In our last Simple Tech blog we had a high level look at blockchain technology, the engine of Bitcoin. Blockchain technology is set to be the most disruptive technology since the invention of the internet.
While it has the power to affect nearly all areas of our lives, it’s Bitcoin, blockchain’s first application, that’s the word on everyone’s lips. People have been making – and losing – a lot of money with it.
Bitcoin in the media
The first billionaires of Bitcoin arrived on our newsfeeds last week. The Winkelevoss twins, after winning $65 million in a lawsuit against Facebook in 2011, invested $11 million into Bitcoin when one BTC was only worth US $120. Today it’s worth a whopping US $17,000 and climbing.
On the other end of the spectrum, in 2014, singer/songwriter Lily Allen said that 5 years prior she had been offered 200,000 BTC to do a live stream concert from her home. She turned it down, saying ‘As if’. While some feel Allen was mistaking Bitcoin for other currency, if the story is true and she had invested those coins, they would now be worth US$2.24 billion.
The end of November saw the popular sitcom Big Bang Theory dedicate an entire episode to Bitcoin. The show exemplified not only how mainstream Bitcoin is becoming but also how easy and absolutely permanent the loss of Bitcoin can be.
How can I get some Bitcoin?
So far just over 16.5 million Bitcoins have been produced with a definitive cap of 21 million, expected to be reached by the year 2040. The 2 main ways to get Bitcoin are by buying them or mining for them.
In the early BTC gold rush days, mining Bitcoin was profitable and many of the techno-savvy staked their claim, earning themselves a fortune from the comforts of their homes. As more people came aboard, the difficulty level and energy required intentionally increased to keep the blockchain secure (see our last article). Nowadays, unless you have high powered specialised machinery, the sheer investment and electricity costs will likely outweigh any potential profits from mining BTC.
A far more straightforward way to get your hands on some Bitcoin is simply to buy it. Some are buying to invest, others to trade and some just so they can learn what it’s all about. This is where our disclaimer comes in. We are not offering investment advice, just information to those riding this rising wave of interest in this new area.
BTC are notoriously volatile. A joke making its way around the internet at the moment gives you an idea: A boy asked his bitcoin-investing dad for 1 bitcoin for his birthday. His dad says “What? $15,554??? $14,354 is a lot of money! What do you need $16,782 for anyway?”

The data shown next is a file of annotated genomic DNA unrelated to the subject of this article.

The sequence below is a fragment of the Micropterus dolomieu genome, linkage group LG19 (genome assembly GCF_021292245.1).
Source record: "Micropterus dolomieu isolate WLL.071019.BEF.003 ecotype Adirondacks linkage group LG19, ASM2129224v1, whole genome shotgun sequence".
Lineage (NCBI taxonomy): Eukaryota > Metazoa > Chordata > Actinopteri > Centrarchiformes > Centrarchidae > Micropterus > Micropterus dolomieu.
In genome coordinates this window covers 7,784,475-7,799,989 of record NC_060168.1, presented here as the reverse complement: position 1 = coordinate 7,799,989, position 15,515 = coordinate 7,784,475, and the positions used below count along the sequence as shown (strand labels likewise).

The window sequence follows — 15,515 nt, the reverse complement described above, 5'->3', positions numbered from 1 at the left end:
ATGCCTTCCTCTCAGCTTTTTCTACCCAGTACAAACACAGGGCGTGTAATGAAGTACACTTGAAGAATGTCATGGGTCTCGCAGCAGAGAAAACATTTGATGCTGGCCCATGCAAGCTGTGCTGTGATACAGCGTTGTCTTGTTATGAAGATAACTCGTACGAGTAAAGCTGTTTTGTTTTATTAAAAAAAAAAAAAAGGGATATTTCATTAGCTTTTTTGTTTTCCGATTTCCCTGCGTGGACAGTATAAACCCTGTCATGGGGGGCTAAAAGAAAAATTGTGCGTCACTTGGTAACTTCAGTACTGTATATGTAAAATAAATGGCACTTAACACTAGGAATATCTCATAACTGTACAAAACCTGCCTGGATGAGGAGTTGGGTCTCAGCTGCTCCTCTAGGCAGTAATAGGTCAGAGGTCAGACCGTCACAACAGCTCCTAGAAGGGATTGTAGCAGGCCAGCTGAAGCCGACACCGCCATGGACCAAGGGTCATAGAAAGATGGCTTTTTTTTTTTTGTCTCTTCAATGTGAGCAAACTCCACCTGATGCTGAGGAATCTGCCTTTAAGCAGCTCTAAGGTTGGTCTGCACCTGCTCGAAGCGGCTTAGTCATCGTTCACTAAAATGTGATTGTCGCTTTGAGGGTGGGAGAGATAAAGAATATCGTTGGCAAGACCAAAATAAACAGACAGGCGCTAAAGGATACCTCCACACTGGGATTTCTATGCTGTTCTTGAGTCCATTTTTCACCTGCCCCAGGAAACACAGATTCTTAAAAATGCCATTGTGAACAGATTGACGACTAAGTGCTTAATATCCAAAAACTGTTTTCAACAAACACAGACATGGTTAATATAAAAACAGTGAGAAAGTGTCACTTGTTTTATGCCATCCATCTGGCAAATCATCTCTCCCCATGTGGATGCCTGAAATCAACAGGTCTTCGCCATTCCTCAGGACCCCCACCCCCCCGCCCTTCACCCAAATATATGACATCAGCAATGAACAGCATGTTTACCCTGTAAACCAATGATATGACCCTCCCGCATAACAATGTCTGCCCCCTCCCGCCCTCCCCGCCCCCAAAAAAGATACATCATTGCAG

The greater the volatility, the greater the risk of loss, and volatility isn’t the only risk to be concerned about. Some banks aren’t keen to have their customers involved in the crypto space. NZ’s crypto-exchange, Cryptopia, even issued a warning on twitter last week that some banks have been reportedly shutting down the accounts of customers purchasing cryptocurrency.
If you’re still keen on buying, the best idea is to get prepared ahead of time. You’ll need a secure place to put your crypto. The easiest way is to simply leave it on the exchange (see below) where you bought it. This makes it quick to trade, if that’s your style. This is also the least secure. While we talked about how immutable and unhackable the blockchain is in our last blog, the exchanges sit outside the blockchain. And they do get hacked. One rule of thumb we have come across is: if you’re wanting to trade, don’t leave more than a week’s wages on any single exchange.
The next tier up that offers much more security while still providing some flexibility are online wallets, like Jaxx and Exodus. These wallets use Shapeshift, which allows you to switch between cryptocurrencies without going onto an exchange.
The Trezor Wallet
When you set up your wallet, you will receive a private key and a public key. A proper wallet will regenerate new public keys with each transaction. The public keys are the address to your wallet so you can tell others where to send the cryptocurrency. This is akin to letting someone know your public bank account details so you can get paid. If you give someone the wrong address, there is no way of retrieving your coins.
The private key is a long stream of letters and numbers but it has an associated 12, 18 or 24 word passphrase to make it easier to remember. The only person who should have this phrase is you. That’s it. Because anyone who has the phrase has complete access to all your cryptocurrencies on that wallet.
Where to buy in NZ?
Several exchanges exist overseas if you have US fiat to trade with. Some popular exchanges are Poloniex, Bitfinex and Binance. Here at home we have Christchurch based Cryptopia. There is also the option of purchasing through a broker like BitPrimeor finding someone to connect with directly through Local Bitcoins.
This article does not constitute investment advice. We encourage readers to obtain personal independent advice from their professional investment advisor and to independently research and investigate any information before acting.
But if you want to talk Bitcoin and all things tech – we’d love to hear from you! Drop us a line firstname.lastname@example.org | 04 970 3600